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Wiping away tears of injustice

BIBLE EXPLORATIONS: PRACTICING RACIAL JUSTICE

May God’s will be done, and may we be part of it

by Chip Hardwick | Presbyterians Today

Hands of interracial couple with wedding rings

Désirée Fawn/Unsplash

A friend and I, who both lost our moms suddenly and tragically during seminary, recently had the chance to talk about it with one another for the first time. As we did, all the feelings of anguish, pain and hopelessness came back a little too easily. Perhaps it was that hopelessness that made me value the first words of Mom’s funeral so much. The pastor read several short passages of Scripture, including words from Isaiah 25 that I most longed to be true: He will swallow up death forever. Then the Lord God will wipe away the tears from all faces.

As Isaiah composes his dream, Israel is under direct threat from Assyria, the combative superpower next door. They need hope that the destruction that awaits them will not be the last word — that despite their hardship, one day God will indeed swallow up death forever and wipe away the tears from all faces and that one day they will again “be glad and rejoice in his salvation.”

The church calendar includes this passage on Nov. 1, which is All Saints’ Day — a day when we remember the faithful who have gone before us. As we grieve, we need Isaiah’s words of hope for the victory that will one day come. On All Saints’ Day, like all other days, we pray, “Thy kingdom come, thy will be done, on Earth as it is in heaven.” We pray God will take away our tears, now, and not just one day at the end of history.

Even beyond our grief, we can look to the rest of this passage and pray for God to make all of Isaiah’s promises come true. We yearn for the disgrace of God’s people to be taken away. We hunger for the day all people will feast on amazing food and well-aged wines in an awe-inspiring celebration. We look forward to God’s destruction of “the shroud that is cast over all peoples, the sheet that is over all nations.” Isaiah addresses Israel, but his dream gives hope to all peoples.

A wedding at a church I once served showed that we sometimes see glimpses of how Isaiah’s dream already comes true. The bride, from a wealthy, established white family, spent a season in Kenya, where she fell in love with the groom. He moved to the states to walk with her toward a marriage that was not welcome by her family. It caused confusion, hurt, disappointment and tension in the days leading up to the ceremony.

On the big day, the pastor looked at the wedding party and guests, and proclaimed that what he saw before him was a foretaste of Isaiah’s dream — a feast of all peoples. He pointed to the hope of the union, as it signaled a day when the shroud of racism that is cast over all peoples would one day be gone. He expressed gratitude for the gift of the couple, who helped him see the future that would one day come, on Earth as it is in heaven. The skeptics in her family joined Isaiah’s dream and began to celebrate their union.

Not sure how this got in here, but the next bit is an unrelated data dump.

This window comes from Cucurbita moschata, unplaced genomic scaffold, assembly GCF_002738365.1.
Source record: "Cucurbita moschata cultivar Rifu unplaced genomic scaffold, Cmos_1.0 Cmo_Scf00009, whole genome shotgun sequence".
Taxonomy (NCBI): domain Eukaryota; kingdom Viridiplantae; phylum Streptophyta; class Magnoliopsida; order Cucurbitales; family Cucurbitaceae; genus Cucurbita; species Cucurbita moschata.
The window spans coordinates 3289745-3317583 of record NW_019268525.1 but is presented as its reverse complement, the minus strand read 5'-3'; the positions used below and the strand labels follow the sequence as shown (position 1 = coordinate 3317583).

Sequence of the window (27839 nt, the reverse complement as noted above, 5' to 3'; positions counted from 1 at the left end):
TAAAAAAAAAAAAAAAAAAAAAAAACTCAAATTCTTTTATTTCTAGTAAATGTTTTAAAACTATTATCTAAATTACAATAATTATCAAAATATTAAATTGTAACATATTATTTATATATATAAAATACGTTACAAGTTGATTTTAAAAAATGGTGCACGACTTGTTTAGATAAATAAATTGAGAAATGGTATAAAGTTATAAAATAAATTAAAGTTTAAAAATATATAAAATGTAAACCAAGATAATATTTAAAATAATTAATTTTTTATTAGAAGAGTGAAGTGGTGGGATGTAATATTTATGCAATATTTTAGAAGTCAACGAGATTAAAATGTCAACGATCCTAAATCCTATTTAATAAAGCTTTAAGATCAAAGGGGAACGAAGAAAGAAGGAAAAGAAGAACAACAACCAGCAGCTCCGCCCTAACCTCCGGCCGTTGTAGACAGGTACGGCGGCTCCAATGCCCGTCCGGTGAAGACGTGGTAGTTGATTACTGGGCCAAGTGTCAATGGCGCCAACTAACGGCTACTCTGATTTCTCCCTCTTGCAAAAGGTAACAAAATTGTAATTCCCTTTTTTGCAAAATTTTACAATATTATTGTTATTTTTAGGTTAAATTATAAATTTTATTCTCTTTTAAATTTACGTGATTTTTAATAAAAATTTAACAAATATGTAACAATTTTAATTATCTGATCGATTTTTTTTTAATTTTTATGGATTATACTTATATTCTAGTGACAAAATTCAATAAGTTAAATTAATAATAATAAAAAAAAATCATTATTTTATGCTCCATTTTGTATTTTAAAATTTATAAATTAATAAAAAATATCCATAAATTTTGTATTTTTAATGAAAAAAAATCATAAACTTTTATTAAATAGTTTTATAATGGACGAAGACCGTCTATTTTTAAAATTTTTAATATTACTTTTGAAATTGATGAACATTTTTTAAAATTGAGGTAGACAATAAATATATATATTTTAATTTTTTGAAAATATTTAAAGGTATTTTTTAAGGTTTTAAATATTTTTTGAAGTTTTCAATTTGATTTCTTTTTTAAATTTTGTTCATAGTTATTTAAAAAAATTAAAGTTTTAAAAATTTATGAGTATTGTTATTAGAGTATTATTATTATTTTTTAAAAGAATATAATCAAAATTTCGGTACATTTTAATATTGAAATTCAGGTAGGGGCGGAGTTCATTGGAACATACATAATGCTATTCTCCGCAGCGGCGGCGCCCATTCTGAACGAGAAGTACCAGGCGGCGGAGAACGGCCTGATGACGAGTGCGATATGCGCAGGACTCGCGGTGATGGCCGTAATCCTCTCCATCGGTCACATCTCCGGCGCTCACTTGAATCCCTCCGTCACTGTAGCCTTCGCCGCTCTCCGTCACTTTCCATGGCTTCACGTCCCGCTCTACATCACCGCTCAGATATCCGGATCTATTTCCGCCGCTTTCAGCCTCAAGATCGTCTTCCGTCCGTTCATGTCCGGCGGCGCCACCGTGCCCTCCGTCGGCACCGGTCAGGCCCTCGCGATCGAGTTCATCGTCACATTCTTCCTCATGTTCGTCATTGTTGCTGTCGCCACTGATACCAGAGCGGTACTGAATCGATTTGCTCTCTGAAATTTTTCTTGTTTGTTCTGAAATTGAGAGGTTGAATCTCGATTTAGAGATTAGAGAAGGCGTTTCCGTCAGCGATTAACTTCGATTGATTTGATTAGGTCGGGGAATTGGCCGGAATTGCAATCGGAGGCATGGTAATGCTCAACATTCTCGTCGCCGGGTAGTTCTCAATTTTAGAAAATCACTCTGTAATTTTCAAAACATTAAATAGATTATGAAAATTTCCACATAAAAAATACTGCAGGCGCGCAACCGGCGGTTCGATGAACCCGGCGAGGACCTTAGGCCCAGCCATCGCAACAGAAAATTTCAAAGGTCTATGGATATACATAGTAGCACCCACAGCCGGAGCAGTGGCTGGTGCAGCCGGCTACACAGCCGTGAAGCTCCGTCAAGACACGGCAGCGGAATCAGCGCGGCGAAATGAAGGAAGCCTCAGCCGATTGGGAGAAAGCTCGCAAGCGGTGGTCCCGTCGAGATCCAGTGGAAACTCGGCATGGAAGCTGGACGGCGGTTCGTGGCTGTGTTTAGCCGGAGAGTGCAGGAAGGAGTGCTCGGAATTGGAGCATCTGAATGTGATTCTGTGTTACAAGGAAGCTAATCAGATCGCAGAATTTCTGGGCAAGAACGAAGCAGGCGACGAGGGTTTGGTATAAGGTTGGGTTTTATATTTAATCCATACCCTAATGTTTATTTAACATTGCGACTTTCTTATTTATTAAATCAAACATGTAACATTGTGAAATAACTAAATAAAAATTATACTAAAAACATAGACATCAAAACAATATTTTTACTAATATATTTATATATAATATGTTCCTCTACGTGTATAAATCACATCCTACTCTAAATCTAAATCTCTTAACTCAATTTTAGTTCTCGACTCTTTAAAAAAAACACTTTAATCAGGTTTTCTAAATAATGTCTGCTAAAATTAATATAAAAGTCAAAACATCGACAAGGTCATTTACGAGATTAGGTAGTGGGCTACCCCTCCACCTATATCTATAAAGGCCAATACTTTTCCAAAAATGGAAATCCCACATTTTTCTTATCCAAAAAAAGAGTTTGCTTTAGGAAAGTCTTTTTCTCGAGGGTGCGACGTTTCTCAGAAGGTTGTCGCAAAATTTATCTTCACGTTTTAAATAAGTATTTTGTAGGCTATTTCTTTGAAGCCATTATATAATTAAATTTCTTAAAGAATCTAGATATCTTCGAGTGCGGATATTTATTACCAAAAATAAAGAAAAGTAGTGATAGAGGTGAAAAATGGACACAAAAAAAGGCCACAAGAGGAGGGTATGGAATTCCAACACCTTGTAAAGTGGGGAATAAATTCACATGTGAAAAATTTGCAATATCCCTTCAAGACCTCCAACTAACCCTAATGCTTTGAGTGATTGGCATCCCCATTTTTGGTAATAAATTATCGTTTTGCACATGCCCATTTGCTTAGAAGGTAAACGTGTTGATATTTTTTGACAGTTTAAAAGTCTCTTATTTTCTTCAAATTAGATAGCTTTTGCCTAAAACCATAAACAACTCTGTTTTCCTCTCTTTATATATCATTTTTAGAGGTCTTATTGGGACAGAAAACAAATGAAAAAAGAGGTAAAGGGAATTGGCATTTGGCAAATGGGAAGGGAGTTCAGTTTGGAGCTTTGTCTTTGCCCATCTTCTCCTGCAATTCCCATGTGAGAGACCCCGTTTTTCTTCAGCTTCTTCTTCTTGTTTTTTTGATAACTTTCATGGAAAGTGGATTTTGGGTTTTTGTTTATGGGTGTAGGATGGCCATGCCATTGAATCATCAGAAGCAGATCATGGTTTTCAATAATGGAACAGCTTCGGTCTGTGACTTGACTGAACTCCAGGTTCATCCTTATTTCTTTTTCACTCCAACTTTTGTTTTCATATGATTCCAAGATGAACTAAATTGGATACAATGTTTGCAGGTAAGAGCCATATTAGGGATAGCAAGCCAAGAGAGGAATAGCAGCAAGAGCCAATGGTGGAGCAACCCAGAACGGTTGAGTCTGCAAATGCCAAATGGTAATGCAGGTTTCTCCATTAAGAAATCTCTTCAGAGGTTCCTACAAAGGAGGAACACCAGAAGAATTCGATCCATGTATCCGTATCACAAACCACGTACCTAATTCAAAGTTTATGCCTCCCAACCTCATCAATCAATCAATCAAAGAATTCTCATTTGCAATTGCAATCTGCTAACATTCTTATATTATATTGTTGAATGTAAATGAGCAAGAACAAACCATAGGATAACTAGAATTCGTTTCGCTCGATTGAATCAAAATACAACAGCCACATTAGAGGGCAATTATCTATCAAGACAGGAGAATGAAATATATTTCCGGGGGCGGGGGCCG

Of course, God’s vision for all peoples includes interracial relationships, but it is so much broader than this. The feast the Scriptures describe is filled with both peace and justice. The amazing love celebrated between the wedding couple will not preclude, I suspect, their having “the talk” with their teenage boy about what to do to stay safe in interactions with police officers. Their daughters will probably still face what a Rutgers University 2020 study found: five acts of racial discrimination per day, on average.

One day, the prophetic tradition of our Scriptures tells us, there will be no more tears over racial injustice. One day, God will take away this disgrace from among us. Meanwhile, what can we do so that more of us see a glimpse of this coming day right now? Let’s join God’s work, so that Isaiah’s dream for all people comes true on earth, as it is in heaven.

Isaiah 25:6–9 is a lectionary text for Nov. 1, All Saints’ Day.

Chip Hardwick is the transitional synod executive of the Synod of the Covenant, which includes presbyteries in Michigan and Ohio.


Discussion questions

  • Which of Isaiah’s promises do you most hope will come true?
  • What can you do to join God in giving glimpses of those hopes even today?
  • What specific aspects of God’s will do you pray will happen on earth as they do in heaven?

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